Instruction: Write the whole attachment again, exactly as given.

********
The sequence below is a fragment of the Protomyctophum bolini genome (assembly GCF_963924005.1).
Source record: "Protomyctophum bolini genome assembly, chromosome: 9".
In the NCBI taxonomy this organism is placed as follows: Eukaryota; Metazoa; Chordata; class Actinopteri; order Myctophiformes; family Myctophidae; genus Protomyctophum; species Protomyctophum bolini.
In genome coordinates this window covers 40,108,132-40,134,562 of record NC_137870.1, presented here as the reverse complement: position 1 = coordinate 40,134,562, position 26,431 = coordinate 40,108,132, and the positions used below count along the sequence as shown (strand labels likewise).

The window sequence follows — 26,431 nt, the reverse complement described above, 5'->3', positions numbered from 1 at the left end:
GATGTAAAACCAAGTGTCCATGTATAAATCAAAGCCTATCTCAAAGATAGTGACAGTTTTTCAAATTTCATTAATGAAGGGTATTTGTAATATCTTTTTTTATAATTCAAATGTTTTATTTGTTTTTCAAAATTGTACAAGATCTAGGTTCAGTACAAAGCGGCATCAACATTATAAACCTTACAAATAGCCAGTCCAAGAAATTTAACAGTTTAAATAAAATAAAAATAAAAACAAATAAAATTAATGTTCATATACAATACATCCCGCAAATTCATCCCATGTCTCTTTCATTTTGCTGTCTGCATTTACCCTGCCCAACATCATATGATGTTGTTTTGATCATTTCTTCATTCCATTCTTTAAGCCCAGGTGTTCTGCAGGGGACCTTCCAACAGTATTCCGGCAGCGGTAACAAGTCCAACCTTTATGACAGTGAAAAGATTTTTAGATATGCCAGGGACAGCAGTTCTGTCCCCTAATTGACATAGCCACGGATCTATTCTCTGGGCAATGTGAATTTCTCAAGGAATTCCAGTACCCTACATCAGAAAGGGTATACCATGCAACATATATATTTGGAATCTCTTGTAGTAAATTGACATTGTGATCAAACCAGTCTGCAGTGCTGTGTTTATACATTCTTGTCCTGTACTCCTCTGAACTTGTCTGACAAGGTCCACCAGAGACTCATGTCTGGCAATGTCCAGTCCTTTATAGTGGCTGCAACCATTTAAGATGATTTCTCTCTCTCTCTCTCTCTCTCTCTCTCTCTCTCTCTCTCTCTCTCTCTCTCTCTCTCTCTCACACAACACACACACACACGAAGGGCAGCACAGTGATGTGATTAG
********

The sequence below is a fragment of the Protomyctophum bolini genome (assembly GCF_963924005.1).
Source record: "Protomyctophum bolini genome assembly, chromosome: 9".
In the NCBI taxonomy this organism is placed as follows: Eukaryota; Metazoa; Chordata; class Actinopteri; order Myctophiformes; family Myctophidae; genus Protomyctophum; species Protomyctophum bolini.
In genome coordinates this window covers 40,108,132-40,134,562 of record NC_137870.1, presented here as the reverse complement: position 1 = coordinate 40,134,562, position 26,431 = coordinate 40,108,132, and the positions used below count along the sequence as shown (strand labels likewise).

The window sequence follows — 26,431 nt, the reverse complement described above, 5'->3', positions numbered from 1 at the left end:
GATGTAAAACCAAGTGTCCATGTATAAATCAAAGCCTATCTCAAAGATAGTGACAGTTTTTCAAATTTCATTAATGAAGGGTATTTGTAATATCTTTTTTTATAATTCAAATGTTTTATTTGTTTTTCAAAATTGTACAAGATCTAGGTTCAGTACAAAGCGGCATCAACATTATAAACCTTACAAATAGCCAGTCCAAGAAATTTAACAGTTTAAATAAAATAAAAATAAAAACAAATAAAATTAATGTTCATATACAATACATCCCGCAAATTCATCCCATGTCTCTTTCATTTTGCTGTCTGCATTTACCCTGCCCAACATCATATGATGTTGTTTTGATCATTTCTTCATTCCATTCTTTAAGCCCAGGTGTTCTGCAGGGGACCTTCCAACAGTATTCCGGCAGCGGTAACAAGTCCAACCTTTATGACAGTGAAAAGATTTTTAGATATGCCAGGGACAGCAGTTCTGTCCCCTAATTGACATAGCCACGGATCTATTCTCTGGGCAATGTGAATTTCTCAAGGAATTCCAGTACCCTACATCAGAAAGGGTATACCATGCAACATATATATTTGGAATCTCTTGTAGTAAATTGACATTGTGATCAAACCAGTCTGCAGTGCTGTGTTTATACATTCTTGTCCTGTACTCCTCTGAACTTGTCTGACAAGGTCCACCAGAGACTCATGTCTGGCAATGTCCAGTCCTTTATAGTGGCTGCAACCATTTAAGATGATTTCTCTCTCTCTCTCTCTCTCTCTCTCTCTCTCTCTCTCTCTCTCTCTCTCTCTCTCTCTCTCACACAACACACACACACACGAAGGGCAGCACAGTGATGTGATTAG